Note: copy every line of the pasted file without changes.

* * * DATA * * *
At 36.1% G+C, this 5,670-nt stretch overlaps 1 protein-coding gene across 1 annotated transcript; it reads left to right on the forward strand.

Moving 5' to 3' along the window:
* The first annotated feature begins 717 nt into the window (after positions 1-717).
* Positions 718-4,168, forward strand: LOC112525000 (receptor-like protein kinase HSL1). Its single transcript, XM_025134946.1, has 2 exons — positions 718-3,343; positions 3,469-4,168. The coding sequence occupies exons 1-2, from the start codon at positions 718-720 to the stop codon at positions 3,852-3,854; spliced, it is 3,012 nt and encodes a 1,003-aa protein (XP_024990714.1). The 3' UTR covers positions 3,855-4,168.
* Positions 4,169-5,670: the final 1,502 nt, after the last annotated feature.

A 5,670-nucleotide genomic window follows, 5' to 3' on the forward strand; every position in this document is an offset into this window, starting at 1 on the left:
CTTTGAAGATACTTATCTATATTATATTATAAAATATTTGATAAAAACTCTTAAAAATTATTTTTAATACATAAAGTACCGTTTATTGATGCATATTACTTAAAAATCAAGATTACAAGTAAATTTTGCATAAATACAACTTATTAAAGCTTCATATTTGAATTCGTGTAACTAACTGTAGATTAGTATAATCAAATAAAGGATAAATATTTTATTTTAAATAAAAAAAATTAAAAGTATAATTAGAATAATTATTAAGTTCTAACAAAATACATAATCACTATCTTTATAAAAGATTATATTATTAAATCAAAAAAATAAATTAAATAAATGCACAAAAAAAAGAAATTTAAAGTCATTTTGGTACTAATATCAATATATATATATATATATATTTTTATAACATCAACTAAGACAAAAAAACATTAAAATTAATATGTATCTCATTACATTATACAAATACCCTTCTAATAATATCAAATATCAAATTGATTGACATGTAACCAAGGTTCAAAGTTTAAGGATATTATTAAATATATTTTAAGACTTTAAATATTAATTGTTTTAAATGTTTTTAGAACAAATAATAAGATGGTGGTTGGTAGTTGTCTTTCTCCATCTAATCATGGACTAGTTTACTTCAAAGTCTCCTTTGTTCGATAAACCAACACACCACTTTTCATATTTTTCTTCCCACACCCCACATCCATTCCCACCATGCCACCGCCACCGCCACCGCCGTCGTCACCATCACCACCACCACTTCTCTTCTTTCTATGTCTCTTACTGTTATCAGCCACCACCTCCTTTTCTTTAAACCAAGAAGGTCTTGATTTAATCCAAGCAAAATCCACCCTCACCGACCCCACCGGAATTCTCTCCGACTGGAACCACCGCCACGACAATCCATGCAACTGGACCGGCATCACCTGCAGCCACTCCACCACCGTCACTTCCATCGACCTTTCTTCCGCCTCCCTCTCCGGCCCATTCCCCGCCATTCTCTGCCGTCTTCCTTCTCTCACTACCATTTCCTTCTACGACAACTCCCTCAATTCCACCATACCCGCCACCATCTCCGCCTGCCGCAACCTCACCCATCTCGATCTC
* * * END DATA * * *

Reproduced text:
At 36.1% G+C, this 5,670-nt stretch overlaps 1 protein-coding gene across 1 annotated transcript; it reads left to right on the forward strand.

Moving 5' to 3' along the window:
* The first annotated feature begins 717 nt into the window (after positions 1-717).
* Positions 718-4,168, forward strand: LOC112525000 (receptor-like protein kinase HSL1). Its single transcript, XM_025134946.1, has 2 exons — positions 718-3,343; positions 3,469-4,168. The coding sequence occupies exons 1-2, from the start codon at positions 718-720 to the stop codon at positions 3,852-3,854; spliced, it is 3,012 nt and encodes a 1,003-aa protein (XP_024990714.1). The 3' UTR covers positions 3,855-4,168.
* Positions 4,169-5,670: the final 1,502 nt, after the last annotated feature.

A 5,670-nucleotide genomic window follows, 5' to 3' on the forward strand; every position in this document is an offset into this window, starting at 1 on the left:
CTTTGAAGATACTTATCTATATTATATTATAAAATATTTGATAAAAACTCTTAAAAATTATTTTTAATACATAAAGTACCGTTTATTGATGCATATTACTTAAAAATCAAGATTACAAGTAAATTTTGCATAAATACAACTTATTAAAGCTTCATATTTGAATTCGTGTAACTAACTGTAGATTAGTATAATCAAATAAAGGATAAATATTTTATTTTAAATAAAAAAAATTAAAAGTATAATTAGAATAATTATTAAGTTCTAACAAAATACATAATCACTATCTTTATAAAAGATTATATTATTAAATCAAAAAAATAAATTAAATAAATGCACAAAAAAAAGAAATTTAAAGTCATTTTGGTACTAATATCAATATATATATATATATATATTTTTATAACATCAACTAAGACAAAAAAACATTAAAATTAATATGTATCTCATTACATTATACAAATACCCTTCTAATAATATCAAATATCAAATTGATTGACATGTAACCAAGGTTCAAAGTTTAAGGATATTATTAAATATATTTTAAGACTTTAAATATTAATTGTTTTAAATGTTTTTAGAACAAATAATAAGATGGTGGTTGGTAGTTGTCTTTCTCCATCTAATCATGGACTAGTTTACTTCAAAGTCTCCTTTGTTCGATAAACCAACACACCACTTTTCATATTTTTCTTCCCACACCCCACATCCATTCCCACCATGCCACCGCCACCGCCACCGCCGTCGTCACCATCACCACCACCACTTCTCTTCTTTCTATGTCTCTTACTGTTATCAGCCACCACCTCCTTTTCTTTAAACCAAGAAGGTCTTGATTTAATCCAAGCAAAATCCACCCTCACCGACCCCACCGGAATTCTCTCCGACTGGAACCACCGCCACGACAATCCATGCAACTGGACCGGCATCACCTGCAGCCACTCCACCACCGTCACTTCCATCGACCTTTCTTCCGCCTCCCTCTCCGGCCCATTCCCCGCCATTCTCTGCCGTCTTCCTTCTCTCACTACCATTTCCTTCTACGACAACTCCCTCAATTCCACCATACCCGCCACCATCTCCGCCTGCCGCAACCTCACCCATCTCGATCTC